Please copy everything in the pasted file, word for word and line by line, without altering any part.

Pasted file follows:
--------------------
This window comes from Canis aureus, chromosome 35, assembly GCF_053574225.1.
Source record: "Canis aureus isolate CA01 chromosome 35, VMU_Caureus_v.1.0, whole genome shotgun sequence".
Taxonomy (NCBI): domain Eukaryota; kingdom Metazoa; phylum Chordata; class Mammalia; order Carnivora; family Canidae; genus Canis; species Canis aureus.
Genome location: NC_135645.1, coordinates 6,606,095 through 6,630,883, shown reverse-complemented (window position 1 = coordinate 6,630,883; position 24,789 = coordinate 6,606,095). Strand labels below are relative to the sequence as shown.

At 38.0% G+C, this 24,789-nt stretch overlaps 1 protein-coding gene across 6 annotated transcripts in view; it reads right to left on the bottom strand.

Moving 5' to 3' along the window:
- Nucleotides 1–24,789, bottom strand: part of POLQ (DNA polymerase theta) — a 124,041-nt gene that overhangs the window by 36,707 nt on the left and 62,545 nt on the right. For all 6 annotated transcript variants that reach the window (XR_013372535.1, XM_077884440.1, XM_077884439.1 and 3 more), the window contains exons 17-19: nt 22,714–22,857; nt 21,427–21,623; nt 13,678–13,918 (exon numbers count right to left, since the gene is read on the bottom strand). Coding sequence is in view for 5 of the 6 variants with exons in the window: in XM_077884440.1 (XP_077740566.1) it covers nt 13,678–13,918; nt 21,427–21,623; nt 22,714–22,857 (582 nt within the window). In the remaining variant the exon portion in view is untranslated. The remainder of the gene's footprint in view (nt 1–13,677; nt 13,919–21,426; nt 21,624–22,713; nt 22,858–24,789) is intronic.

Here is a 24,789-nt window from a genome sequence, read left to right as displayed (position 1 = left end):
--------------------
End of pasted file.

This window comes from Canis aureus, chromosome 35, assembly GCF_053574225.1.
Source record: "Canis aureus isolate CA01 chromosome 35, VMU_Caureus_v.1.0, whole genome shotgun sequence".
Taxonomy (NCBI): domain Eukaryota; kingdom Metazoa; phylum Chordata; class Mammalia; order Carnivora; family Canidae; genus Canis; species Canis aureus.
Genome location: NC_135645.1, coordinates 6,606,095 through 6,630,883, shown reverse-complemented (window position 1 = coordinate 6,630,883; position 24,789 = coordinate 6,606,095). Strand labels below are relative to the sequence as shown.

At 38.0% G+C, this 24,789-nt stretch overlaps 1 protein-coding gene across 6 annotated transcripts in view; it reads right to left on the bottom strand.

Moving 5' to 3' along the window:
- Nucleotides 1–24,789, bottom strand: part of POLQ (DNA polymerase theta) — a 124,041-nt gene that overhangs the window by 36,707 nt on the left and 62,545 nt on the right. For all 6 annotated transcript variants that reach the window (XR_013372535.1, XM_077884440.1, XM_077884439.1 and 3 more), the window contains exons 17-19: nt 22,714–22,857; nt 21,427–21,623; nt 13,678–13,918 (exon numbers count right to left, since the gene is read on the bottom strand). Coding sequence is in view for 5 of the 6 variants with exons in the window: in XM_077884440.1 (XP_077740566.1) it covers nt 13,678–13,918; nt 21,427–21,623; nt 22,714–22,857 (582 nt within the window). In the remaining variant the exon portion in view is untranslated. The remainder of the gene's footprint in view (nt 1–13,677; nt 13,919–21,426; nt 21,624–22,713; nt 22,858–24,789) is intronic.

Here is a 24,789-nt window from a genome sequence, read left to right as displayed (position 1 = left end):